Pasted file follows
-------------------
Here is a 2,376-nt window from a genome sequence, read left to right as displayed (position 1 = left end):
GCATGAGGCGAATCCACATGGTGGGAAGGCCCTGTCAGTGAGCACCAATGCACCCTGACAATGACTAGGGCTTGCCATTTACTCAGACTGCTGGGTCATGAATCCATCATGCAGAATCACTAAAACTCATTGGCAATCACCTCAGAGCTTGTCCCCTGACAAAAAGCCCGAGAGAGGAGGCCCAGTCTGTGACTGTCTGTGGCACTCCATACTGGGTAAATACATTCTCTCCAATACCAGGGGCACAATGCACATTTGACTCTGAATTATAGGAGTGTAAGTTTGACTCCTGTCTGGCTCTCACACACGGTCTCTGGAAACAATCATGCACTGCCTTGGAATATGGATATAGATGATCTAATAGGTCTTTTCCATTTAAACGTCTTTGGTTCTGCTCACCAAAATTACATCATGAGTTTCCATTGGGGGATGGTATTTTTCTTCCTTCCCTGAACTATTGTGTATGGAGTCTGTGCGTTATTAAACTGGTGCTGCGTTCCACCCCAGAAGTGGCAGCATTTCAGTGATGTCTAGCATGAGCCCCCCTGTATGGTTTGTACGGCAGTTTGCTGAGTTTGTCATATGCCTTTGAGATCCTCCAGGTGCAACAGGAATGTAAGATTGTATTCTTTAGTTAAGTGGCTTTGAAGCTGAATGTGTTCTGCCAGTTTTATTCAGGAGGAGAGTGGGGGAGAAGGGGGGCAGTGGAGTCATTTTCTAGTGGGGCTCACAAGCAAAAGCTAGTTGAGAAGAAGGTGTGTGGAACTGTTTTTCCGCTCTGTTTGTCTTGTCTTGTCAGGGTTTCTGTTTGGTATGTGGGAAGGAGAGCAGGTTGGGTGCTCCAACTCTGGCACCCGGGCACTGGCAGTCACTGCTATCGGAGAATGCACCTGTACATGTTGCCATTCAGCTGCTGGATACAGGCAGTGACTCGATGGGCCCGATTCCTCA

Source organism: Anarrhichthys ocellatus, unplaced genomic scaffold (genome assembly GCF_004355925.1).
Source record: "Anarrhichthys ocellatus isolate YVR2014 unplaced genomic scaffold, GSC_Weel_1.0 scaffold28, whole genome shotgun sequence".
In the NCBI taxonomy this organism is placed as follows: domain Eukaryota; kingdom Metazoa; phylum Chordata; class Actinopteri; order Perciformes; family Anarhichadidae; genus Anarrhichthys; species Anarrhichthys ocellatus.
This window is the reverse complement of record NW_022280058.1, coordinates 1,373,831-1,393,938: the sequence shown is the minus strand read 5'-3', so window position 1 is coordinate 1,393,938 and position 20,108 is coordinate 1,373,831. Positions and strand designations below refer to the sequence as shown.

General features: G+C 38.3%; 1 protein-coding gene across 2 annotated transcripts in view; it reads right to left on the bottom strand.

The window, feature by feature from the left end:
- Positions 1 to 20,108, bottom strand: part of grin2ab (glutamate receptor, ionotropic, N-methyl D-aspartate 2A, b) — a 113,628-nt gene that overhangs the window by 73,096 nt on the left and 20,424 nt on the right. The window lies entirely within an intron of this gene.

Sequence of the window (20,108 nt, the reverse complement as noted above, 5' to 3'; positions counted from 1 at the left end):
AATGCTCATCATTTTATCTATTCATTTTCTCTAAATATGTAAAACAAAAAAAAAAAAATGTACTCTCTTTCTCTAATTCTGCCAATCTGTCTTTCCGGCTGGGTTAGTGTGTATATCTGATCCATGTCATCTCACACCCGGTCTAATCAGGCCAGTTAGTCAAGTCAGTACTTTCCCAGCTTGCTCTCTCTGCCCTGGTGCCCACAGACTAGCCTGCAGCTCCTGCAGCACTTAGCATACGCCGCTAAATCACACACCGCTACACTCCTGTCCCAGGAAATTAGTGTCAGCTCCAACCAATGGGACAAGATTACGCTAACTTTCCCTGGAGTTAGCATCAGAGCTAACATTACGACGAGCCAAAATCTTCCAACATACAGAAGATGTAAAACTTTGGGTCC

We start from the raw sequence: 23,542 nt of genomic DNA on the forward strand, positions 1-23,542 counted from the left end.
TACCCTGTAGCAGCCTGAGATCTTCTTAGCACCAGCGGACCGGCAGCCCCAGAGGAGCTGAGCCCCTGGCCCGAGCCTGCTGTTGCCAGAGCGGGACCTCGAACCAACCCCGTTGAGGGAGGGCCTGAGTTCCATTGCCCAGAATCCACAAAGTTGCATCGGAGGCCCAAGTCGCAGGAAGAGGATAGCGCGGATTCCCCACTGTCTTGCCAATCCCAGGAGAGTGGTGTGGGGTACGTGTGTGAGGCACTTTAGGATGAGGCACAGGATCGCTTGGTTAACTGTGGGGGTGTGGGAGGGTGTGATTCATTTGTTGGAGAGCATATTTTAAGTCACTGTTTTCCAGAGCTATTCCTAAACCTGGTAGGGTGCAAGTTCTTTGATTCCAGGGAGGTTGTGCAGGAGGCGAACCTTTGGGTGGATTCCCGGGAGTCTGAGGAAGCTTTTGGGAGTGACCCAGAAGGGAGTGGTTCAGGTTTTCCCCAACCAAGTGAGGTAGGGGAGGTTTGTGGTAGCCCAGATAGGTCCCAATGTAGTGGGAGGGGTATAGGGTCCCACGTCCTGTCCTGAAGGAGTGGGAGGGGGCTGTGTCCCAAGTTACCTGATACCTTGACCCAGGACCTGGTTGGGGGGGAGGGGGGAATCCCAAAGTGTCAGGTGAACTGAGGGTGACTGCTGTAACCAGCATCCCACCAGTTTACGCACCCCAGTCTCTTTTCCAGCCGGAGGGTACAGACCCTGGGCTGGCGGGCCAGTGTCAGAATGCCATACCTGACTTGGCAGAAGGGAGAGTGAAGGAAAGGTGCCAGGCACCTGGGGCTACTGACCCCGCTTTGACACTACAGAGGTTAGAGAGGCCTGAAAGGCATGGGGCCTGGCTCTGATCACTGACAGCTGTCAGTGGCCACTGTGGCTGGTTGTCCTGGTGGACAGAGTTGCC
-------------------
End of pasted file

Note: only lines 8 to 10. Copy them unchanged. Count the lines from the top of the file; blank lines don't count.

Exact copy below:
The window, feature by feature from the left end:
- Positions 1 to 20,108, bottom strand: part of grin2ab (glutamate receptor, ionotropic, N-methyl D-aspartate 2A, b) — a 113,628-nt gene that overhangs the window by 73,096 nt on the left and 20,424 nt on the right. The window lies entirely within an intron of this gene.

Sequence of the window (20,108 nt, the reverse complement as noted above, 5' to 3'; positions counted from 1 at the left end):